Speaker Biography

Neha Sharma

Doctor, Warwick Research Services, UK

Title: Stress, Mental Health and Impact of Spiritual Practices: Results from Case Control Study

Neha Sharma

Neha Sharma is the director of Warwick Research Services, UK and   She is also Chief Executive Officer (CEO) of the International Research Initiative on India, China, Europe and Africa. Dr. Sharma has over 90 research articles and has been invited to speak at numerous national and international conferences. She has received many honors and awards including young scientist award and scientific excellence award. Dr Sharma has an international reputation in the field of the health and social care developing resources and practice for better health care.


Due to academic stress and fear of failure in examination, every day 6.23 Indian students commit suicide; raising concerns on the wellbeing of young people. Previous studies have found significant anxiety, distress, depression, worn outs and severe impact of psychological factors on the performances of student. There is accumulating evidence that spirituality are important correlates of mental health in adult populations. The associations between spirituality and mental health in adolescent populations had been eavaluated in the present study.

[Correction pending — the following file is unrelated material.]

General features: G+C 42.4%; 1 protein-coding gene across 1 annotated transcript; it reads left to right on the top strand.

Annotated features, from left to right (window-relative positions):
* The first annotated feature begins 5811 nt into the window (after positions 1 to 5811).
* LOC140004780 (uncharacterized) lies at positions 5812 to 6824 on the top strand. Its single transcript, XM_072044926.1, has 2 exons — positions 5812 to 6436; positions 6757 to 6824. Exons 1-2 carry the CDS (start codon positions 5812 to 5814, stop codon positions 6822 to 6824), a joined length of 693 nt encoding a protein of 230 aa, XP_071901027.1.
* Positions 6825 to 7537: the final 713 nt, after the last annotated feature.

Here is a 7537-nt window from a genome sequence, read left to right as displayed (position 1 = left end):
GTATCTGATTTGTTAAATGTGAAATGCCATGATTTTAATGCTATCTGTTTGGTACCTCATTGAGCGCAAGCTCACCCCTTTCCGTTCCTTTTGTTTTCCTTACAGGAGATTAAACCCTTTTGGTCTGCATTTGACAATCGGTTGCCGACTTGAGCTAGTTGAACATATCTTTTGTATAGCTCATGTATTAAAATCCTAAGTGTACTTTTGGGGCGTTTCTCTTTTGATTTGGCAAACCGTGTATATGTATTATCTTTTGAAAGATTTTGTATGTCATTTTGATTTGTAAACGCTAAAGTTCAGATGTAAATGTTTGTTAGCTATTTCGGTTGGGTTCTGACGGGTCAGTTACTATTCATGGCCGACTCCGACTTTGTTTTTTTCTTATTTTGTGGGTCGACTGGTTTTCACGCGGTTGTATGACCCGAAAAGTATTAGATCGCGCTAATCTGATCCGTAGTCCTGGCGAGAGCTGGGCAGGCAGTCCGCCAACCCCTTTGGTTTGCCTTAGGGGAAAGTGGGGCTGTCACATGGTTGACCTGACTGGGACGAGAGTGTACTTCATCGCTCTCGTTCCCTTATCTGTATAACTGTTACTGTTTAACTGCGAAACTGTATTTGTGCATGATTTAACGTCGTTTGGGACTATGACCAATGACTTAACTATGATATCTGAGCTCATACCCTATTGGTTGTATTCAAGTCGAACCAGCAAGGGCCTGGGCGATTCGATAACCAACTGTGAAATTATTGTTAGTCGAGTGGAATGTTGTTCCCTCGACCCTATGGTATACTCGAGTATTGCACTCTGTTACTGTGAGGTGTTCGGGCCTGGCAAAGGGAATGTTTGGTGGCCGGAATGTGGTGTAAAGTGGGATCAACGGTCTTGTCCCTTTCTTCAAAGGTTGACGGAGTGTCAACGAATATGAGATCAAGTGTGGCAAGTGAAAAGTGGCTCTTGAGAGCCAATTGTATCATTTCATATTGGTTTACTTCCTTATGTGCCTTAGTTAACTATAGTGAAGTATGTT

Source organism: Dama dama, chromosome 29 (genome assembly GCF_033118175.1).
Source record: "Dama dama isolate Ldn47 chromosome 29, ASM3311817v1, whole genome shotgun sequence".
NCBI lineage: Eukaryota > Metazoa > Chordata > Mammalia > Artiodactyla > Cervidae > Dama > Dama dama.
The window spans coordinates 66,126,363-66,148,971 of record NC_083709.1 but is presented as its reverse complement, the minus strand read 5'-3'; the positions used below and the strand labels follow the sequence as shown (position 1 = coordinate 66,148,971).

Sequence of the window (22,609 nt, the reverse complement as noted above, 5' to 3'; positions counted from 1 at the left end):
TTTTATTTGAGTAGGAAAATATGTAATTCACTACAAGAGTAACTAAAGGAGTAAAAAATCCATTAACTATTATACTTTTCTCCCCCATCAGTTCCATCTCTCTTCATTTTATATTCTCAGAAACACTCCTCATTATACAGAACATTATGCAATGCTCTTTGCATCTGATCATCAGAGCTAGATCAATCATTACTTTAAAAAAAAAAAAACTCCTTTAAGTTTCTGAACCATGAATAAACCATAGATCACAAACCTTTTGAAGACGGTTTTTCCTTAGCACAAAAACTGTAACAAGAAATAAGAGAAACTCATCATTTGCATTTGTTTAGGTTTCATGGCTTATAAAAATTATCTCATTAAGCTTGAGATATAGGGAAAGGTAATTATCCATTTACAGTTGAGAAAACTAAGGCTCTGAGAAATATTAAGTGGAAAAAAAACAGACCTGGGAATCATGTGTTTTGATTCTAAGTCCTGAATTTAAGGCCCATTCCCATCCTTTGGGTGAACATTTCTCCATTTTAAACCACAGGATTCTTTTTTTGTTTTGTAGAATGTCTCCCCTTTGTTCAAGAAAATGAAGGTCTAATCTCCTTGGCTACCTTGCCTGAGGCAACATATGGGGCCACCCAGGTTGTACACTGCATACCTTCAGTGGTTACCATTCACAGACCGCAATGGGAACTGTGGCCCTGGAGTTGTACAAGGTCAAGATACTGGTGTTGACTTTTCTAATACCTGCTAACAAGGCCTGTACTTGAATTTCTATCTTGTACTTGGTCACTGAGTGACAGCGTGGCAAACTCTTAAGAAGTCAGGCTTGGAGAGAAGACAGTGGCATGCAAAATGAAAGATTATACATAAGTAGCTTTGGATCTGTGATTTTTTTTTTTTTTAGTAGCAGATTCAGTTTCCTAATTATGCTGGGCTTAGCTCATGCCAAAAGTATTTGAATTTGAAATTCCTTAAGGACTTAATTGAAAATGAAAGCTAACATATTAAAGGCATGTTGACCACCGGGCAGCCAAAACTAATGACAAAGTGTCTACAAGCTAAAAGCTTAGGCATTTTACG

This study used convenience sampling to recruit adolescents  (N=133)  , ages 13 to 17, with and without spiritual involvement from three coaching centres in Rajasthan, India. Adolescents involved in practice with Advaita group were studied as cases compared with children without spiritual practices as control. In teaching the universal philosophy of Oneness (Advaita), children were led to understand Hindu culture. In Advaita Group, topics such as peer pressure, relationships, higher education and choice of career are addressed through discussion, debate and interactive workshops and the principles enshrined within Hinduism. A validated short-form of the Depression Anxiety Stress Scales (DASS-21), and  Strengths and Difficulties Questionnaire (SDQ) were self-administered in both groups.

Adolescents from Vedanta group reported less stress, anxiety and depression compared to control (p=0.000). Primary caregivers reported similar results. They reported more satisfaction with the behaviours of adolescents.  Control group  were more impaired on different SDQ scales and were more emotionally affected than vedanta group. 

Conclusion: Belief and practicing spiritual practices described in Vedanta philosophy is positively associated with well-being and distress; including parental satisfaction with their behaviour and performance .  Study design was one of the major limitations of the study but and several implications and promising directions for further research on religion and health/well-being are identified.